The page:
Free Wi-Fi is sometimes provided by a place, like the airport, or a shop. Not all Wi-Fi is safe though. A public network, like the one provided at certain airports, doesn't require a password and is therefore susceptible to hackers. If you don't trust the Wi-Fi network, it's best not to access it. 

You could also use a VPN (Virtual Private Network) when accessing free public Wi-Fi if you're confident with technology.
Wi-Fi is a wireless way to access the internet using your devices. If you have access to the internet outside of your house, you are either using a mobile phone network (via the SIM in your phone) or you're using Wi-Fi. 

Free Wi-Fi is sometimes provided by a place, like the airport, or a shop. Not all Wi-Fi is safe though. A public network, like the one provided at certain airports, doesn't require a password and is therefore susceptible to hackers. If you don't trust the Wi-Fi network, it's best not to access it.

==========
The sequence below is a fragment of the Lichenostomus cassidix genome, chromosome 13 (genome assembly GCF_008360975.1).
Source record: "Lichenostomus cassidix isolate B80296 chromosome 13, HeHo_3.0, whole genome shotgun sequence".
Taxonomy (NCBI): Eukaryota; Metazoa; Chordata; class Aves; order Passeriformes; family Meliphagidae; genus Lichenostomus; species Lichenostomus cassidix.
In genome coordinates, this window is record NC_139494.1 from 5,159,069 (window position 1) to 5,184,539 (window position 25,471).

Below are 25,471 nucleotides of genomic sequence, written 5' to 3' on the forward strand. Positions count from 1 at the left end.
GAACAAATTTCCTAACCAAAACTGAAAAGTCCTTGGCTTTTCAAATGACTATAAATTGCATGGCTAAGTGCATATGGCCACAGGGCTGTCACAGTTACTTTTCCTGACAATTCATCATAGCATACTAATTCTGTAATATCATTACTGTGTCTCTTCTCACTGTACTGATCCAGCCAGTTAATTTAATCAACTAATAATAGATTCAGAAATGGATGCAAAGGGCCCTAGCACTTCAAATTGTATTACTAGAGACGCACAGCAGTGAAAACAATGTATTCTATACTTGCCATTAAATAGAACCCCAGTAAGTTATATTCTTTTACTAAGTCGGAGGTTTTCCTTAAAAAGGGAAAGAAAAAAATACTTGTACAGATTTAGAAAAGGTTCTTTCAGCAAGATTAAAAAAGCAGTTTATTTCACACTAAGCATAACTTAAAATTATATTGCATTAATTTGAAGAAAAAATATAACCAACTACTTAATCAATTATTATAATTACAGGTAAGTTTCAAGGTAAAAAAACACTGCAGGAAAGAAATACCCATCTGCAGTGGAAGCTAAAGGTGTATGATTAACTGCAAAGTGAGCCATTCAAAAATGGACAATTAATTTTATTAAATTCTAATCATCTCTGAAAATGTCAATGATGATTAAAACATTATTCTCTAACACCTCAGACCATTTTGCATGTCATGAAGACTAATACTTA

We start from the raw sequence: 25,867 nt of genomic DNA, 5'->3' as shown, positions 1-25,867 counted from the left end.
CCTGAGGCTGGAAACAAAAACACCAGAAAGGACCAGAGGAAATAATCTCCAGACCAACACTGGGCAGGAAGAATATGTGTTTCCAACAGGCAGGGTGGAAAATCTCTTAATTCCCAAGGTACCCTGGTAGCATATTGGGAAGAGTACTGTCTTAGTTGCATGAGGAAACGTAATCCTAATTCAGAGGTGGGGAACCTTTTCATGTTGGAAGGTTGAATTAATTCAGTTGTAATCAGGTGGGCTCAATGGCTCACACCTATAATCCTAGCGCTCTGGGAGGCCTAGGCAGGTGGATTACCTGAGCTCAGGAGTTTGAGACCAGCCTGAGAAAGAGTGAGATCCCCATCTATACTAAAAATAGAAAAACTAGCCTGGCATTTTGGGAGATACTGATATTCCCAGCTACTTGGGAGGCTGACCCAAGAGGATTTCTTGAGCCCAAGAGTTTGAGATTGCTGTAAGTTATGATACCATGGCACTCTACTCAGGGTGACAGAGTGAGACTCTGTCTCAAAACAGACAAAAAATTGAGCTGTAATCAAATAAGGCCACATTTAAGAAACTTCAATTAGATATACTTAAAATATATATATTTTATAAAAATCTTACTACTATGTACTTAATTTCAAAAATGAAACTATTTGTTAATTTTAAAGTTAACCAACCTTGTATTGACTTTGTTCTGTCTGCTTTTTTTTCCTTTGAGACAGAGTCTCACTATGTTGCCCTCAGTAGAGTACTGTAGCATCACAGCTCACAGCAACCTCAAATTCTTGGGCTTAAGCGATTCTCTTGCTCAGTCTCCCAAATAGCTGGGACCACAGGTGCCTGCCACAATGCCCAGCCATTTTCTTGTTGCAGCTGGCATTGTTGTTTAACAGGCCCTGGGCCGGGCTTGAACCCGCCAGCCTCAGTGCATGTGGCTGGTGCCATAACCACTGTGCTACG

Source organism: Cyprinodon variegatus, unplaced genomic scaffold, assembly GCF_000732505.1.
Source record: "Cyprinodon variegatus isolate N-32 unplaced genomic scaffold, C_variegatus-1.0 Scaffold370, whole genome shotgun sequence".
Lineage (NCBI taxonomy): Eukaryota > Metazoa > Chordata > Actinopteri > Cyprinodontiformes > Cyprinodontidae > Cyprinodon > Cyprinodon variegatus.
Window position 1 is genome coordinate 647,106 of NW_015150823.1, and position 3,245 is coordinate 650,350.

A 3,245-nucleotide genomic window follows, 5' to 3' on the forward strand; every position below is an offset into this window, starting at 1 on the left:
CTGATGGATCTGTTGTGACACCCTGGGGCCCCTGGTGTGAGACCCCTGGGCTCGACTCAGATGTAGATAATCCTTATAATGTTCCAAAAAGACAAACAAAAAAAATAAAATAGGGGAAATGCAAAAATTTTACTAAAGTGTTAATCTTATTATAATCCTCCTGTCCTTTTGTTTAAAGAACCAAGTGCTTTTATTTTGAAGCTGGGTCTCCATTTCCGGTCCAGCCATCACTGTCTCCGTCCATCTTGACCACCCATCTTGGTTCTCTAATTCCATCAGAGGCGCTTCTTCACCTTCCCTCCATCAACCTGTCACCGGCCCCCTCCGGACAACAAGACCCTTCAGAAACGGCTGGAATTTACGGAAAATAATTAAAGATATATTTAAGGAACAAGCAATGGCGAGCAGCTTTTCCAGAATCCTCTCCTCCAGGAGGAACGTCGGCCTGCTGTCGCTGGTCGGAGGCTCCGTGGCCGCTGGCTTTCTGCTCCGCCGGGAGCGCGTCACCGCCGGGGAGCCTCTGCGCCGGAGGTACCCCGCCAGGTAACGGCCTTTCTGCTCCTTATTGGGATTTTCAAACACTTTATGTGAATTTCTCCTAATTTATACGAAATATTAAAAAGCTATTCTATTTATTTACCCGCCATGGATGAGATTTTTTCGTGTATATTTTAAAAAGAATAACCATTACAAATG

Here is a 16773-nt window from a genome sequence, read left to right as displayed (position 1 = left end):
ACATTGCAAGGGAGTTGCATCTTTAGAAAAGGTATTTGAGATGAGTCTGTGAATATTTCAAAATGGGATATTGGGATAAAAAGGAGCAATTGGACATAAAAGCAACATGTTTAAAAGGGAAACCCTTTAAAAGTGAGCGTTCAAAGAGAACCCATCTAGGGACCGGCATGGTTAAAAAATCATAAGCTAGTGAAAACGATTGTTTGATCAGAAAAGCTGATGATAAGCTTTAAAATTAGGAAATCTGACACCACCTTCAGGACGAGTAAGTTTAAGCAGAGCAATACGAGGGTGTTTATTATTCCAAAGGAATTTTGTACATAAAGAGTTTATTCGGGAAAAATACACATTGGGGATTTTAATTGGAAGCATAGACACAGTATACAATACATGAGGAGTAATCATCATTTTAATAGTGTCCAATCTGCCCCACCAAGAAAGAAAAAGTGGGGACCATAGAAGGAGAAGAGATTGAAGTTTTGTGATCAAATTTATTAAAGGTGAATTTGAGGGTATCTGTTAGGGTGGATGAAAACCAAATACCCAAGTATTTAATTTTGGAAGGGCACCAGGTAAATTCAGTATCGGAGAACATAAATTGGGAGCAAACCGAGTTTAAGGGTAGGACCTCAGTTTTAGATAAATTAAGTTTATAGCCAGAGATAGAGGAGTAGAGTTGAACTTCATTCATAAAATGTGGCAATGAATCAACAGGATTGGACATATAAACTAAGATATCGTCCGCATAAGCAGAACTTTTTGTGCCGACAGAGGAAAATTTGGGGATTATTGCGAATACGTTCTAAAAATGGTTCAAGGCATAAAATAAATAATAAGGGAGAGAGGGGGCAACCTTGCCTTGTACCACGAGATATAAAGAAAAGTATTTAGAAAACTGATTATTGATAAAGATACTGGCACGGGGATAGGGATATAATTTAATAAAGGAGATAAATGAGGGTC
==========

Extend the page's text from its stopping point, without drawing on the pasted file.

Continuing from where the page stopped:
You could also use a VPN (Virtual Private Network) when accessing free public Wi-Fi if you're confident with technology.
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More helpful information

If you need more information, get in touch with one of our helpful team on 1800 951 971

Cyber.gov.au is provided by the Australian Cyber Security Centre. They provide practical steps to keep yourself and your family secure. These steps have been translated into different languages.

 

If you need more information, get in touch with one of our helpful team on 1800 951 971

Cyber.gov.au is provided by the Australian Cyber Security Centre. They provide practical steps to keep yourself and your family secure. These steps have been translated into different languages.

 

Read less...